The Indian Express | 3 days ago | 25-11-2022 | 05:45 am
Voter registration cards will now be among mandatory documents a candidate above 18 years of age will have to produce while seeking admission to universities in Maharashtra. Aimed at improving awareness regarding voting, this is expected to help dismal voter registration among college-going youth.State Higher and Technical Education Minister Chandrakant Patil announced this during a meeting with of vice-chancellors (V-Cs) of all public universities, called by Governor Bhagat Singh Koshyari in his capacity of Chancellor to all state universities. The meeting was also attended by Chief Minister Eknath Shinde and Deputy CM Devendra Fadnavis.Among the other decisions announced are that from next academic year, degree courses will be of four-year tenure – prescribed by the National Education Policy (NEP) – opposed to the traditional three years.A committee of former V-Cs will be formed to resolve issues in the implementation of NEP.Chief Electoral Officer of Maharashtra, Shrikant Deshpande, who attended the meeting, appealed touniversities to create electoral literacy clubs to involve students in the democratic process, as currently, 90 per cent of university and college students are out of the voter registration list.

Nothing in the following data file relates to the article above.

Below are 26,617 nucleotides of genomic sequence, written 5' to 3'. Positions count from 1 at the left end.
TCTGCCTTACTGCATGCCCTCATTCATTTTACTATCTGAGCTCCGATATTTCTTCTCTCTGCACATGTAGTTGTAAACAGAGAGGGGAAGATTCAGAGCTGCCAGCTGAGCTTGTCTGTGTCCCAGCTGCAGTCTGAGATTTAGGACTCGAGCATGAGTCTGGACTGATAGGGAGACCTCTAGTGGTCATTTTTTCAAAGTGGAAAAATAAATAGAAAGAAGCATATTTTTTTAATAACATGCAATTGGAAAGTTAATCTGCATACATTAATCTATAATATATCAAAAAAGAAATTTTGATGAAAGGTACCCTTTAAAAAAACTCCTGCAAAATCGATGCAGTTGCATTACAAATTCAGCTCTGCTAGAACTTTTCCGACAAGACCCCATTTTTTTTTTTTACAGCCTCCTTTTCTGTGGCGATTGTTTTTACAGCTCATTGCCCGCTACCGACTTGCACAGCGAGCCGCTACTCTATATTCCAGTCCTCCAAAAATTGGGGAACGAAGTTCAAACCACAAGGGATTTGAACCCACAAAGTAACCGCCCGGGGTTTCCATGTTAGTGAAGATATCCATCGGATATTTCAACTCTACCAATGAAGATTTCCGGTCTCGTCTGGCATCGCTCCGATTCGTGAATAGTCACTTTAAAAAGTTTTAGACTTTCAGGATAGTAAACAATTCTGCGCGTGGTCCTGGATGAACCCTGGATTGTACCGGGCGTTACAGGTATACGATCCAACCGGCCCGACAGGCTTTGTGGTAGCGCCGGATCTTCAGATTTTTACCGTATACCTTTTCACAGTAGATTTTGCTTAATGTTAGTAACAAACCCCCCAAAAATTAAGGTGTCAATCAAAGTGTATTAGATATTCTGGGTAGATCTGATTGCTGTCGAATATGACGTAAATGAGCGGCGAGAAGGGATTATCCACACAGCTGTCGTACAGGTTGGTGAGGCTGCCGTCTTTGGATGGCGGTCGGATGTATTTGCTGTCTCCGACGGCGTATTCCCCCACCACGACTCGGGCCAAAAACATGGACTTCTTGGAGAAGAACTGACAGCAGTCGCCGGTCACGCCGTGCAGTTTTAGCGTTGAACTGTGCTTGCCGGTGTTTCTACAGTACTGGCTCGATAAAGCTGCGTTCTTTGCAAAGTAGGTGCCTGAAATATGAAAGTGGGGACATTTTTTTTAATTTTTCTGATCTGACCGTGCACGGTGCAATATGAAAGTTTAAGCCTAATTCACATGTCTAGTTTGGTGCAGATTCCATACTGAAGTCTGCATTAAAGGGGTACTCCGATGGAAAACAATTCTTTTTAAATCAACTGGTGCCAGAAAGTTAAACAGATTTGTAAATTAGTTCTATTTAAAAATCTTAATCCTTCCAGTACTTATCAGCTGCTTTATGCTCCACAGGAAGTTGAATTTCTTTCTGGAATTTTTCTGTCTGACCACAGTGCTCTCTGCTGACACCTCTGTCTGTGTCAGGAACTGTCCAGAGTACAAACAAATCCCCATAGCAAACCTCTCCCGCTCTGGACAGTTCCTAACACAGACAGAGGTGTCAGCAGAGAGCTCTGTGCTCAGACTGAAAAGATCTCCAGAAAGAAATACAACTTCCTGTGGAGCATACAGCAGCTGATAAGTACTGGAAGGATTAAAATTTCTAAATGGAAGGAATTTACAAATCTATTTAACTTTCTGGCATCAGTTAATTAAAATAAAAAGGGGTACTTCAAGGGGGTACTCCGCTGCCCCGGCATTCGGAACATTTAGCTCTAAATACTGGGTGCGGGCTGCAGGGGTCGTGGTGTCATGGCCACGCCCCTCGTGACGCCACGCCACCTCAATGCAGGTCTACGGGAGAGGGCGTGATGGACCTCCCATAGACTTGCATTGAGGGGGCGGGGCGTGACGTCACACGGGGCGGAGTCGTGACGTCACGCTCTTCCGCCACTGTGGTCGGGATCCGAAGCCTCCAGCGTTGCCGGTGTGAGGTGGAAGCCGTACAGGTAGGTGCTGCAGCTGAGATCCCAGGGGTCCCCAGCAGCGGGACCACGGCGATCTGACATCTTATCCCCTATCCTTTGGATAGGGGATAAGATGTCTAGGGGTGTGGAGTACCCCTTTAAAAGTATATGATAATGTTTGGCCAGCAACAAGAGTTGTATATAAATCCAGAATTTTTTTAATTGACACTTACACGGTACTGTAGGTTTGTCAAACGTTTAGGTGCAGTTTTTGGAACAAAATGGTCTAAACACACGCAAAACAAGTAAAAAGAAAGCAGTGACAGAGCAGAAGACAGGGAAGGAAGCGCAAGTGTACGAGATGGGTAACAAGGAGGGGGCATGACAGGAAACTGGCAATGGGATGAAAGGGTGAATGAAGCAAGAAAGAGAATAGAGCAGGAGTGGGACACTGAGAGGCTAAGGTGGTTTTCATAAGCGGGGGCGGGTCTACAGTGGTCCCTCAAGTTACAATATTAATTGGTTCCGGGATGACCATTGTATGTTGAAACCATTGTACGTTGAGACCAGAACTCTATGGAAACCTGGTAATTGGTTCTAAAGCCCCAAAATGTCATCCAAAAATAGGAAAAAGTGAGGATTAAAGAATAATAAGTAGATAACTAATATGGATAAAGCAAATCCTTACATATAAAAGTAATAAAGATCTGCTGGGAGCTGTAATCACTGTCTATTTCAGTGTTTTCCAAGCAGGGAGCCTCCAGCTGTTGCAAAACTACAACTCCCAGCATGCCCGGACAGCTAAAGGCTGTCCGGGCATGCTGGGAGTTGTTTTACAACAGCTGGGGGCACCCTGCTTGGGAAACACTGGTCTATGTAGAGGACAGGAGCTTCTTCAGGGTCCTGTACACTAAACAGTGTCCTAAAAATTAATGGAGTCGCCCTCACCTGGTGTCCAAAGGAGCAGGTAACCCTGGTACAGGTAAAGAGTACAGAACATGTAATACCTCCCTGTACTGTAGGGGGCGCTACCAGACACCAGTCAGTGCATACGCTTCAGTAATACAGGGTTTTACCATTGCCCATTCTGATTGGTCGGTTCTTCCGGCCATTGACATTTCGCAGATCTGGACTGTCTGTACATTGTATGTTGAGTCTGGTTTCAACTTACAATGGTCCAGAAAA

MUMBAI: Observing that the predicate offence relates to cheating of various innocent students and their parents, many of whom have lost their hard-earned life savings, a special PMLA court has rejected the bail and discharge pleas of six accused in a money laundering case linked to MBBS admission fraud. "The applications are premature, if entertained and allowed will cause horrific consequences," special judge MG Deshpande said. The accused had sought release from jail and discharge on the grounds that since the predicate offence had been withdrawn during a Lok Adalat held earlier this month, the money laundering case could not proceed. They cited a recent Supreme Court ruling that held when there is no predicate or scheduled offence, the PMLA case cannot continue. The predicate or original offence is one based on which, the Enforcement Directorate registers its money laundering cases. However, special judge MG Deshpande said, "If the application is allowed in a hasty manner, as proposed by the accused...it will cause horrific consequences of disposal of special case relating to money laundering. At the cost of repetition, it has to be noted that accused are not prevented from filing any application as such, but at the same time the court is under obligation to wait till the period of limitation for filing appeal against the acquittal in LokAdalat.." Among those who moved the plea were Mahadev Ramchandra Deshmukh (64). In a chargesheet submitted in July this year, the ED had said that Deshmukh, a former president of a Satara-based medical college, in collusion with other accused cheated around "350 gullible students" and collected Rs 65.70 core. The admission was to be given in Institute of Medical Science and Research (IMSR) run by Shri Chhatrapati Shivaji Education Society, Satara, But neither admission nor refund was given, the ED said. In Friday's order, the special judge said that it had to be noted that, though the FIR was lodged by one person, there was list of 41 witnesses mentioned in the chargesheet who are basically the affected students or their parents, whose kids could not get admissions and had also lost huge money. "Admittedly none of the 41 witnesses was present at the time of withdrawal or compounding of the complaint in Lok Adalat dated November 12," the judge said. The judge also said that the period to challenge the acquittal has not lapsed till date. "Any victim can prefer appeal against acquittal and the Court has to wait till the period of appeal ends. Judicial discipline warrants the same," the judge said. In a separate order the special judge had allowed Arun Gore, the present director of Shree Chhatrapati Shivaji Education Society to intervene and oppose the pleas. Gore told the court the withdrawal or compounding of the case in the Lok Adalat on November 12, was fraudulent as many students who had lost their money on account of MBBS admissions have got affected by the withdrawal.